The story of how God has preserved His Word throughout history is a fascinating one. Psalm 119:89 declares, "Forever, O Lord, Your Word is settled in heaven."


NOTE: This is a longer post than usual, but I am in the process of preparing the manuscript of my third book in my Alaskan Waters trilogy for publication,  Beside Still waters, so I will not be posting for a few weeks. I hope you enjoy this true story of my ancestors and their Bible baked in a loaf of bread.

Thursday, September 8, 2016

Four Little Words

As a fledgling writer, I received a rejection of a submission to a magazine. I was disappointed but encouraged to keep trying. The editor had written. "You have a way with words!" I tried again, and he published several of my articles.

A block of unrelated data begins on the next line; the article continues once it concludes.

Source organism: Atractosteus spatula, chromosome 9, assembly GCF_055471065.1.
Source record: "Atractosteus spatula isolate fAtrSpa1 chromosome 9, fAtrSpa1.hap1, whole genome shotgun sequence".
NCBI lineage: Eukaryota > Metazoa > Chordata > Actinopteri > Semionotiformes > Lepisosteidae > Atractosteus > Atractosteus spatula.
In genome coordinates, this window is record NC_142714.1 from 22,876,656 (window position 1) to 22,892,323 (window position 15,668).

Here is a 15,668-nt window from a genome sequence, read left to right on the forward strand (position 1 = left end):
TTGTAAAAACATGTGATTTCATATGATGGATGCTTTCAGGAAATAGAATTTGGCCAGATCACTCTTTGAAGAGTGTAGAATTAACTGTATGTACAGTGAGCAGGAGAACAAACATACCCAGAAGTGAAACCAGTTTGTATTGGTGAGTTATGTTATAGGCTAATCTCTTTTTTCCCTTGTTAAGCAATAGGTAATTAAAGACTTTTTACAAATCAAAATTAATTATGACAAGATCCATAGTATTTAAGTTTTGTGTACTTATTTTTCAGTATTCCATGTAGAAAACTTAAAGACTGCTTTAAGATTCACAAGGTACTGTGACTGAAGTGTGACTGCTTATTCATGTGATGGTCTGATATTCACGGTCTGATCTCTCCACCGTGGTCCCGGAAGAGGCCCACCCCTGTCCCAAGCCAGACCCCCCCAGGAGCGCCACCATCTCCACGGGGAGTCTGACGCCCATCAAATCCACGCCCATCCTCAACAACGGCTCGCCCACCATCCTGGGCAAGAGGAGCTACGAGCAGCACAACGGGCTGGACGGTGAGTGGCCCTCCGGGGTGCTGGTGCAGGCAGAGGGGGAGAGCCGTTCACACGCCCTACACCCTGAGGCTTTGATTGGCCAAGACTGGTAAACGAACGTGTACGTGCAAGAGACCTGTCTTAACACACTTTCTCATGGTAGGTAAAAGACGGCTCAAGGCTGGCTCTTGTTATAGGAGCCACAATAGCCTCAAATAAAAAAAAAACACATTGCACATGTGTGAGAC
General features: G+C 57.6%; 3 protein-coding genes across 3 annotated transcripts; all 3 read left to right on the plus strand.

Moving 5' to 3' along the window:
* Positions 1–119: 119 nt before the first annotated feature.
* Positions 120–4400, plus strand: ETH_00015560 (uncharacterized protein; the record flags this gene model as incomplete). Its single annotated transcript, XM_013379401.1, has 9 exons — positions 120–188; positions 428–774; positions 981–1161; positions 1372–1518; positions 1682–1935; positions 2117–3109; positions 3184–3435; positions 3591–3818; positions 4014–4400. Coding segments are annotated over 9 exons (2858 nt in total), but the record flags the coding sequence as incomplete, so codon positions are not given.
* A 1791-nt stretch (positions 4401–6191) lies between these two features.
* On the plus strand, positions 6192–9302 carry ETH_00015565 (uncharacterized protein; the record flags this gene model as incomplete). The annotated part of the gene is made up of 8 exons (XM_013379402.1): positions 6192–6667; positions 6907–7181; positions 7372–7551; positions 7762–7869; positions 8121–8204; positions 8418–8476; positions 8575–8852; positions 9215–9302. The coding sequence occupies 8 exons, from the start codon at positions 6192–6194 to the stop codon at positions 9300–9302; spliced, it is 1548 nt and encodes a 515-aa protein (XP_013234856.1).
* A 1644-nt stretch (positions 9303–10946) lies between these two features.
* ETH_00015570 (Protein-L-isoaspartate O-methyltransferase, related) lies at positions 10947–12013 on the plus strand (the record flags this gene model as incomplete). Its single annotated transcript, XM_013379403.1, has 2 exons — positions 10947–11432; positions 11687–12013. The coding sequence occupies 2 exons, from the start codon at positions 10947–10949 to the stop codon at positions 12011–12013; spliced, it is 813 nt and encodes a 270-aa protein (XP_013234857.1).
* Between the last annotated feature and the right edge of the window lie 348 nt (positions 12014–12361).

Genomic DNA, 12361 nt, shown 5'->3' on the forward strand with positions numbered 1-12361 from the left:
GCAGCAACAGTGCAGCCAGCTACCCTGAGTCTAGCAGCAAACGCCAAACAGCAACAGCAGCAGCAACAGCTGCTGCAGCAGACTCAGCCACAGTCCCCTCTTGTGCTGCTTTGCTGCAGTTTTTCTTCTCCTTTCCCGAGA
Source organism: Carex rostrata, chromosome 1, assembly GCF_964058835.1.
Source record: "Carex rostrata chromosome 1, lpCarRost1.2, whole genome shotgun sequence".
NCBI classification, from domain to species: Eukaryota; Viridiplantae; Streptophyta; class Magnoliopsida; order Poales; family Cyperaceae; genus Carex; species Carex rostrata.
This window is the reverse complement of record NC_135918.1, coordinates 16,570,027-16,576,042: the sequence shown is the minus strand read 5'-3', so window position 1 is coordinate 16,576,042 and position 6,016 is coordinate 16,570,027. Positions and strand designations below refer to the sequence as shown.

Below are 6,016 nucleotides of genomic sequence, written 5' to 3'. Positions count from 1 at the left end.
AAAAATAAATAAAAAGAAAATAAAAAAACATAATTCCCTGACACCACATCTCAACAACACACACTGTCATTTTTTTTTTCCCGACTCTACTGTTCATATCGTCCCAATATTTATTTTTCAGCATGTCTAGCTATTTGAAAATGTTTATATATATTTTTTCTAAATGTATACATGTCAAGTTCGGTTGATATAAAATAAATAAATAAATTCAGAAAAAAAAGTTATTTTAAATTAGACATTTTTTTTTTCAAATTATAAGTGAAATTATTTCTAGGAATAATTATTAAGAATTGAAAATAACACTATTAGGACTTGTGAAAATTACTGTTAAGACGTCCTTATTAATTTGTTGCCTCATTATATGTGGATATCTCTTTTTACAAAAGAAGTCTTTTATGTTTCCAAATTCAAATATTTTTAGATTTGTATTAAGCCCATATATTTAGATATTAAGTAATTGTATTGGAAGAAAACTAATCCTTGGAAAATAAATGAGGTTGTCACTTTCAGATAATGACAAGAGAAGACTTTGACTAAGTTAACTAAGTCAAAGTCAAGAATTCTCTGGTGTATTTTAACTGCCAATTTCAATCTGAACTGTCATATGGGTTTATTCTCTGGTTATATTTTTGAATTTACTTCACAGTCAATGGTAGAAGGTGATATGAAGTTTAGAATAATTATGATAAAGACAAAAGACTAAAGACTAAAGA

I have also come to understand the importance of my words as a parent and a teacher.

Years ago, I came across the story of a young boy, Malcolm, who was terribly insecure and shy. He had few friends and no self-confidence.

His high school English class had been reading To Kill a Mocking Bird. Then the teacher asked the students to write their own chapter that would follow the last chapter of the novel.

Malcolm wrote his chapter and handed it in. More than 30 years later, he could not recall anything special he had written or even what grade his teacher had given him, but he never forgot the four words she wrote in the margin of his paper: "This is good writing."

Those four words changed his life.

Until he read those words, he had no sense of identity and no idea what he would do with his life. After reading those four little words, he went home and wrote a short story, something he had always dreamed of doing but never believed he could do.